How an Online-First Model for Retailers’ New Initiatives Drives Down Costs and Reduces Risk
In an increasingly challenging and fast-moving retail environment, organizations are looking for every opportunity to reduce cost and risk while improving the end-to-end customer experience.
Given the disruption created by online pure players, how can traditional retailers maximize the value of the multi-channel model of customer engagement and also gain new levels of agility and innovation, from introducing new products through to marketing?
Instant focus group: Test campaigns with your online audience first
In a multi-channel environment, most retailers already have a team of digital experts testing and optimizing every aspect of the customer online experience. Why not forget the focus group and test a new media campaign—or several variants of a proposed campaign—online first to a subset of the audience before embarking on the huge cost of national media and in-store promotion? The cost of a test is minimal, and the quick, data-driven insights about your customers’ responses are invaluable.
Testing the proposed content online first transforms the risk and cost model—and can be used for proposed product launches as well as messaging. Within a matter of days, using A/B and multivariate testing, retailers can have tangible insight not only into the overall customer response but also any meaningful differences between key customer segments that take into account behavioral, psychographic or demographic distinctions, for example.
Rather than a drawn-out process of focus groups, iteration, and back to the focus group, retailers can rapidly assess true customer response before making the deep investments into the formal launch of a product or media campaign across the entire business.
This highly interactive process can be as simple or as sophisticated as required. A retailer could simply compare the response to two proposed messages or campaigns across the entire customer base—or measure the reaction in different customer segments, demographics or geographies. At a more granular level, the retailer could use testing to assess the reaction to different pictures of a new product. When the online audience responds better to the dress when teamed with blue shoes, as opposed to pink. For example, it would be a simple decision when designing the new in-store promotion to opt for the blue version.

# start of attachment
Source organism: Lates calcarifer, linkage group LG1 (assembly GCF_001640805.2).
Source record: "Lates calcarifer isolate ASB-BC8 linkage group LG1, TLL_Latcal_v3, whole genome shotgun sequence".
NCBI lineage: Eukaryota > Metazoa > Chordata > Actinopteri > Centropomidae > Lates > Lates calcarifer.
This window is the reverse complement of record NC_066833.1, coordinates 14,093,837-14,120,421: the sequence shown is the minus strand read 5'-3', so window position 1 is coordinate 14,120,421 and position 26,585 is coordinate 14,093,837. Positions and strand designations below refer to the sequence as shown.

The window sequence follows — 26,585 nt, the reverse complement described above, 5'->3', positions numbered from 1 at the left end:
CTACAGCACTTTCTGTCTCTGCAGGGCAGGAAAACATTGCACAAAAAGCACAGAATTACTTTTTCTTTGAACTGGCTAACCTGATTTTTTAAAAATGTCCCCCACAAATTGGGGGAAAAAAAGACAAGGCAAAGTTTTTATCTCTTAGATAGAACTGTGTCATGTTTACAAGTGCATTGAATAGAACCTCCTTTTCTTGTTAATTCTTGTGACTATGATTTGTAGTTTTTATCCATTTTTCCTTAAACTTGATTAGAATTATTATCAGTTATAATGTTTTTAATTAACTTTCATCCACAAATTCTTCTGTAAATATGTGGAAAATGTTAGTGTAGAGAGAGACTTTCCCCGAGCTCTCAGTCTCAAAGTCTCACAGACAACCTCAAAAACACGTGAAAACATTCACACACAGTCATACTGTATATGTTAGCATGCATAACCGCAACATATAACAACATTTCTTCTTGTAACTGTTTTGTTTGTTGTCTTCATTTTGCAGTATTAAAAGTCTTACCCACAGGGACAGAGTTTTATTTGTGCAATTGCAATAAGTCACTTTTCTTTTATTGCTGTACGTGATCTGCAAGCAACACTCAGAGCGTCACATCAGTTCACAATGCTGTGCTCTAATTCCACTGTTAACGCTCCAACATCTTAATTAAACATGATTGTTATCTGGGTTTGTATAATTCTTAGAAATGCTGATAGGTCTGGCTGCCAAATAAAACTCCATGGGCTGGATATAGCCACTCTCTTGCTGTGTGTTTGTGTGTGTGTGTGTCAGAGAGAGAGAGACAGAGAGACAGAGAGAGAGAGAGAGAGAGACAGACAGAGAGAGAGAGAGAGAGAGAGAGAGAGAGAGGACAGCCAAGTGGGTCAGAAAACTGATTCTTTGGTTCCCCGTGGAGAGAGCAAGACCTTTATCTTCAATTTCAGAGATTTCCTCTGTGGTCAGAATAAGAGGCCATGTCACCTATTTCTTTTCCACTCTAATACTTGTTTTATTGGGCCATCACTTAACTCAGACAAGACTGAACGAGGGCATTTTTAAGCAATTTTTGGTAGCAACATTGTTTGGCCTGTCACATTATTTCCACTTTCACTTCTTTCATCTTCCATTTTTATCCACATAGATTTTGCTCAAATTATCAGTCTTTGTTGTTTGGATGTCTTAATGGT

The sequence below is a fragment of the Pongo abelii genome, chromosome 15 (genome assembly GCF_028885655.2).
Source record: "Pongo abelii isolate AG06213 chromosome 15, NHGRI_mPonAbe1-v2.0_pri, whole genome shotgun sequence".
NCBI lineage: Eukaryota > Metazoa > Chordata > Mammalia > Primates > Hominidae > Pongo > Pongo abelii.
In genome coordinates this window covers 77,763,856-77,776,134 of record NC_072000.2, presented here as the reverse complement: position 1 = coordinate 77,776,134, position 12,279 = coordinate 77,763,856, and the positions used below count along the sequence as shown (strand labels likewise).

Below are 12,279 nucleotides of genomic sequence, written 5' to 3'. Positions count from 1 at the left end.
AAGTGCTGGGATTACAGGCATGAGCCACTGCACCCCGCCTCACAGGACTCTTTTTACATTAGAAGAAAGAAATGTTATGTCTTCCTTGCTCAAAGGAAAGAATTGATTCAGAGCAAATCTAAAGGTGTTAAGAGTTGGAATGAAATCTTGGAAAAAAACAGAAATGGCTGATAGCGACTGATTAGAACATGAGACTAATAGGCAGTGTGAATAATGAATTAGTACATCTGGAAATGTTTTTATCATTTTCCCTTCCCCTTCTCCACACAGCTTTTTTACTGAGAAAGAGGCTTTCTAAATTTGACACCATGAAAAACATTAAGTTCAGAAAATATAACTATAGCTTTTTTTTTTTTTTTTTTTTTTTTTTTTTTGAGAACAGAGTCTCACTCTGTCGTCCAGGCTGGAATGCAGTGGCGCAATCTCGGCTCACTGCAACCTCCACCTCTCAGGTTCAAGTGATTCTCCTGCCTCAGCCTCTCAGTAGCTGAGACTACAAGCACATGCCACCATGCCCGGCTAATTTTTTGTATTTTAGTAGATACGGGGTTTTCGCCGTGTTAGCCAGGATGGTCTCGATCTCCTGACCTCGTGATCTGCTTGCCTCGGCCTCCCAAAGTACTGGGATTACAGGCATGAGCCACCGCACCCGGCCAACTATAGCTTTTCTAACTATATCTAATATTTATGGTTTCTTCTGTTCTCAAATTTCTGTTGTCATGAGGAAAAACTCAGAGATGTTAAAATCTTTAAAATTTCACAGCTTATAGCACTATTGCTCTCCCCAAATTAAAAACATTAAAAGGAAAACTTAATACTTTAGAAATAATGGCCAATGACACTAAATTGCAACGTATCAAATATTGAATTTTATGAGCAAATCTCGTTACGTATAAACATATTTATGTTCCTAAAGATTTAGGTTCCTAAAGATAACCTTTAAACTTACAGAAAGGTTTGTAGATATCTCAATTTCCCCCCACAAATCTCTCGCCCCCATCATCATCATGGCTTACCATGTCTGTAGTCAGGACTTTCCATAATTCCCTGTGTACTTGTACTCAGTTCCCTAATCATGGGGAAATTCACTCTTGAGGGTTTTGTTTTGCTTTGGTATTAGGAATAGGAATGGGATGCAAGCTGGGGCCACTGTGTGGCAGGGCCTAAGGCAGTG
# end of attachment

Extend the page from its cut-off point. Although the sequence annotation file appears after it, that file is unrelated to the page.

Shrink feedback loops: Faster speed to insights leads to faster, more successful launches
Adding this real-time feedback to the traditional creative process enables retailers to react more quickly and iterate campaign ideas fast. Understanding the way in which customers in each target segment are engaging with a proposed campaign or new product not only enables the message to be refined but critically ensures a retailer avoids the cost of ill-judged marketing activity.
The speed at which retailing is evolving is placing huge pressure on traditional players. New online pure play retailers have disrupted the market; they are fast and agile but they cannot create the same one-to-one customer engagement as the bricks and mortar retailers who now have the opportunity to adopt the speed and innovation on offer online to maximize that multi-channel customer experience.
The retail model needs to evolve faster, but it has to do so without incurring more investment or demanding more people. By predicating every marketing and product launch decision on testing and data, retailers will not only mitigate risk but significantly reduce the traditional time to create and roll out these campaigns– and deliver the new levels of innovation and customer engagement required to remain successful.
How have other retailers embraced the data-driven benefits of online testing?
Each retailer will adopt and integrate digital optimization in a way that makes sense for their business. There may be a specific initiative for which testing could be an effective way to reduce costs and risk. There may be growth targets that need to be reached, where optimization can help to accelerate pacing towards those goals. Or there could be specific target segments to uncover and address.
Here are retailers who have integrated optimization into initiatives that have helped grow their businesses, in various functions, all with positive results:
A strategy of continuous testing and optimization helps REVOLVE keep pace with the ever-changing behavior of shoppers on its desktop site, mobile website, and mobile app.
Learn more about an experiment that increased app downloads directly from the mobile site by an overwhelming 350%.
How do you create an experience that customers are satisfied with and are less likely to make a return?
Brooks Running found that it’s a combination of understanding the unique consideration cycle for each product, tracking the right data and using Optimizely to provide a targeted experience to the right customer segment.
Learn more about their targeted experiment that reduced online order returns by 80%.
Since its inception, the Evans Cycles website has consistently been in a state of evolution, adding features and functionality to keep pace with customers’ online shopping needs.
Using optimization, Evans Cycles has been able to gain more insight into user behavior across their website, building momentum around the use of testing and analytics throughout the company. The ultimate goal was for Evans Cycles to make better, faster decisions based on data and insights.
Learn more about the testing culture Evans Cycles has been able to build at the company by focusing on analytics and understanding user behavior.
Keeping up with shopper expectations is a challenge. Learn more about what your visitors are looking for in Optimizely’s June 2016 Shopper Engagement Survey.